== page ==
Affirmative action policies are practiced around the world. This paper explores the welfare economics of such policies. A model is proposed where heterogeneous agents, distinguished by skill level and social identity, compete for positions in a hierarchy. The problem of designing an efficient policy to raise the status in this competition of a disadvantaged identity group is considered. We show that: (i) when agent identity is fully visible and contractible (sightedness), efficient policy grants preferred access to positions, but offers no direct assistance for acquiring skills; and, (ii) when identity is not contractible (blindness), efficient policy provides universal subsidies when the fraction of the disadvantaged group at the development margin is larger then their mean (across positions) share at the assignment margin.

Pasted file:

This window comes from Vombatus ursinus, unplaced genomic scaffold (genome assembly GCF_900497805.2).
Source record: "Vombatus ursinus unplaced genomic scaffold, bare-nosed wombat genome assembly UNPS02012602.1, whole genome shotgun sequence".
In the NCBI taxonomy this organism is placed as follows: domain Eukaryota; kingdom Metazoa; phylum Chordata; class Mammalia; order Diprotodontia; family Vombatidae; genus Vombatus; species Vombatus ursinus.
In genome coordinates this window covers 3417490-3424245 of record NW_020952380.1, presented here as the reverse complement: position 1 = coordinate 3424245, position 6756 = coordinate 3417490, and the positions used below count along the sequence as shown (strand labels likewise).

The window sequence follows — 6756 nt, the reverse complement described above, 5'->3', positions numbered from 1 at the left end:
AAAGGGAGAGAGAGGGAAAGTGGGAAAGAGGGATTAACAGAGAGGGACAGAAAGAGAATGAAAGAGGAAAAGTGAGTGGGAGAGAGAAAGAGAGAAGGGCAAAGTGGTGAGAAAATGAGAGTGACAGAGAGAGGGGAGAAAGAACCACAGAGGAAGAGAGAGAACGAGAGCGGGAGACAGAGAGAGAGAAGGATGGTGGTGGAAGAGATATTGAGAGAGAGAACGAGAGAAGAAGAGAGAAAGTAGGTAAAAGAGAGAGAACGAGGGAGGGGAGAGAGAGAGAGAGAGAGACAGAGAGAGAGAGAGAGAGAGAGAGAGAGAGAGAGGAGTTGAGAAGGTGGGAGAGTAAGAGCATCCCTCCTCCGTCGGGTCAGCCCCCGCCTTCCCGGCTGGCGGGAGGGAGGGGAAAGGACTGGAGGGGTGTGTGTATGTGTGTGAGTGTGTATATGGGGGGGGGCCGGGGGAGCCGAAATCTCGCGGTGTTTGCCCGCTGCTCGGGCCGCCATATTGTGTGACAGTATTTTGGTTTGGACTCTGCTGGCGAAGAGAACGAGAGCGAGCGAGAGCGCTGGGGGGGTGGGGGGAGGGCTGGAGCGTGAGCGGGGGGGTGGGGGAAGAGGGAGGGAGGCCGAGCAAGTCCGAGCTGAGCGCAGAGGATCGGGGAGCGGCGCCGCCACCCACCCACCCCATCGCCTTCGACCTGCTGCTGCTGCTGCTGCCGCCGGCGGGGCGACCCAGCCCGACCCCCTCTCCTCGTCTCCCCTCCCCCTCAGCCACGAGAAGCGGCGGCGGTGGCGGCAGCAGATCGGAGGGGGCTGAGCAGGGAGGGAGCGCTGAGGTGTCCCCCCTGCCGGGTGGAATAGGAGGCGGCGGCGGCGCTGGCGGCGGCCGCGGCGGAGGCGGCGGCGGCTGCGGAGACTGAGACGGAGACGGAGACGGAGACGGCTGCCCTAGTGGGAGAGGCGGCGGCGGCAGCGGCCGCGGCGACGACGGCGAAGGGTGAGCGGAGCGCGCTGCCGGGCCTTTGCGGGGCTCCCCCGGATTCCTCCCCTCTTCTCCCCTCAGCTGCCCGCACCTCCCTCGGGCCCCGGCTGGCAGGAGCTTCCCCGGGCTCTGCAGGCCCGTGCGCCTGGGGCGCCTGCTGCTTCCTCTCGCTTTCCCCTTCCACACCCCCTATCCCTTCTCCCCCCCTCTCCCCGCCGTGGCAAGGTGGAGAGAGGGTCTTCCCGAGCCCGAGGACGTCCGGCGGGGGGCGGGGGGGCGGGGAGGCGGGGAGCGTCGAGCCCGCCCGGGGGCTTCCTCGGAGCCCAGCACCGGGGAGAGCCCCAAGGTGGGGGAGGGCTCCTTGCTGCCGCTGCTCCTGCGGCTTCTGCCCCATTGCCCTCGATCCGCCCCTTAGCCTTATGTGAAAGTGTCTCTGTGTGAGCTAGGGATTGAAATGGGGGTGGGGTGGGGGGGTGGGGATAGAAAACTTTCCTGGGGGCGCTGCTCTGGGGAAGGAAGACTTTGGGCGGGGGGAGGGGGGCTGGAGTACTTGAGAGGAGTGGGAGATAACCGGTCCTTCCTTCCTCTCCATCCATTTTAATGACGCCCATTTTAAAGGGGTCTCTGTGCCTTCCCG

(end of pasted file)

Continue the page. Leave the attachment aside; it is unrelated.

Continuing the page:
We are grateful to Pierre-Andre Chiappori, Edward Glaeser, Lawrence Katz, Bernard Salanie and two anonymous referees for helpful comments and suggestions. We also thank seminar participants at numerous universities. Loury gratefully acknowledges financial support from the Andrew W. Mellon Foundation and the Carnegie Corporation. The views expressed herein are those of the authors and do not necessarily reflect the views of the National Bureau of Economic Research.